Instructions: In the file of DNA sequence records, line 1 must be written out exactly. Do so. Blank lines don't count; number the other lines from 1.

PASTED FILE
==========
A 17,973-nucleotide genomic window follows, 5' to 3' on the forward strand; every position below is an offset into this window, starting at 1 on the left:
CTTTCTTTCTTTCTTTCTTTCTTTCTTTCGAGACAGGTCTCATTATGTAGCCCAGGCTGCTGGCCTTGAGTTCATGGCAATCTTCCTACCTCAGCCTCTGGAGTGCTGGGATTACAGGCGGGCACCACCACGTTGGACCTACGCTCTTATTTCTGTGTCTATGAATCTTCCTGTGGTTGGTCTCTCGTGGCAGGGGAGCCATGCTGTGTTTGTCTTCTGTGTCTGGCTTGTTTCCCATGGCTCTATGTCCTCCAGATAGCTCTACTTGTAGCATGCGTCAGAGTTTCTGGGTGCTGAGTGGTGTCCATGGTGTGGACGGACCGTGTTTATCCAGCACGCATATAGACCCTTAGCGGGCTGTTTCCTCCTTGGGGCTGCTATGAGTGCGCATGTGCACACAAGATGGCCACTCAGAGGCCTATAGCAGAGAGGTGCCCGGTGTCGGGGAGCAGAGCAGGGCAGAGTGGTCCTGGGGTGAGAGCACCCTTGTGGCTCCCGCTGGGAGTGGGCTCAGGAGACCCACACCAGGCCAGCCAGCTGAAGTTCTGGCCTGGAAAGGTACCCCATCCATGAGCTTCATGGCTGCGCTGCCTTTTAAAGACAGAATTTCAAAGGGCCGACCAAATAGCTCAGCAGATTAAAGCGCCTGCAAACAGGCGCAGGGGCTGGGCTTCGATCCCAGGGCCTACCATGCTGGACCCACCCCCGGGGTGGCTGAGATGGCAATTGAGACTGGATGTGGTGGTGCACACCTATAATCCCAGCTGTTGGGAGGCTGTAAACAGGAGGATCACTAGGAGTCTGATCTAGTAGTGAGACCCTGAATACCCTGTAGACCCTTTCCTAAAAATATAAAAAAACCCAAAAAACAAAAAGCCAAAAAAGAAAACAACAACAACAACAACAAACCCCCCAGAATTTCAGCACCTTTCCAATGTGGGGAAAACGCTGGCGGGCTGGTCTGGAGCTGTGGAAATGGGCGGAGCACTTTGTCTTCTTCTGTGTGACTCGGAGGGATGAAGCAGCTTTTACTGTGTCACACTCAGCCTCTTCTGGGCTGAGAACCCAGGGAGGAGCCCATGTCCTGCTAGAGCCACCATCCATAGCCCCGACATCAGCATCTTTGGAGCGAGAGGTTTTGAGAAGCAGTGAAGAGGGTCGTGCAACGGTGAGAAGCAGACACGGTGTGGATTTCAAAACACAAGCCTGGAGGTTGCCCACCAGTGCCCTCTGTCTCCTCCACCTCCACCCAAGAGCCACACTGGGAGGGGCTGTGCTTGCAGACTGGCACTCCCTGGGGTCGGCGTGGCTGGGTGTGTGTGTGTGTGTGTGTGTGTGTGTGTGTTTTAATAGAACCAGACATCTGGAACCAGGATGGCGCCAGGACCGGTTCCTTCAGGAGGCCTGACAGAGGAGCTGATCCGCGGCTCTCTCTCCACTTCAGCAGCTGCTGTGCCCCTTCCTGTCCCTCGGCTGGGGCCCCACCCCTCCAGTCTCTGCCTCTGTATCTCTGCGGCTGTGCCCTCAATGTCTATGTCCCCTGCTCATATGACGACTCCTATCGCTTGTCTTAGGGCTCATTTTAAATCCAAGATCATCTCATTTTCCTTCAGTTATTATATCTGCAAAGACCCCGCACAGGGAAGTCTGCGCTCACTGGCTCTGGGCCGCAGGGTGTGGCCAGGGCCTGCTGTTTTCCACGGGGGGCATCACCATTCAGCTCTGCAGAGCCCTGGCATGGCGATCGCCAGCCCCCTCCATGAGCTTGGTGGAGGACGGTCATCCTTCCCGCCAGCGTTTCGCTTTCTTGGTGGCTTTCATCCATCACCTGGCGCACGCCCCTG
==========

A 17,973-nucleotide genomic window follows, 5' to 3' on the forward strand; every position below is an offset into this window, starting at 1 on the left: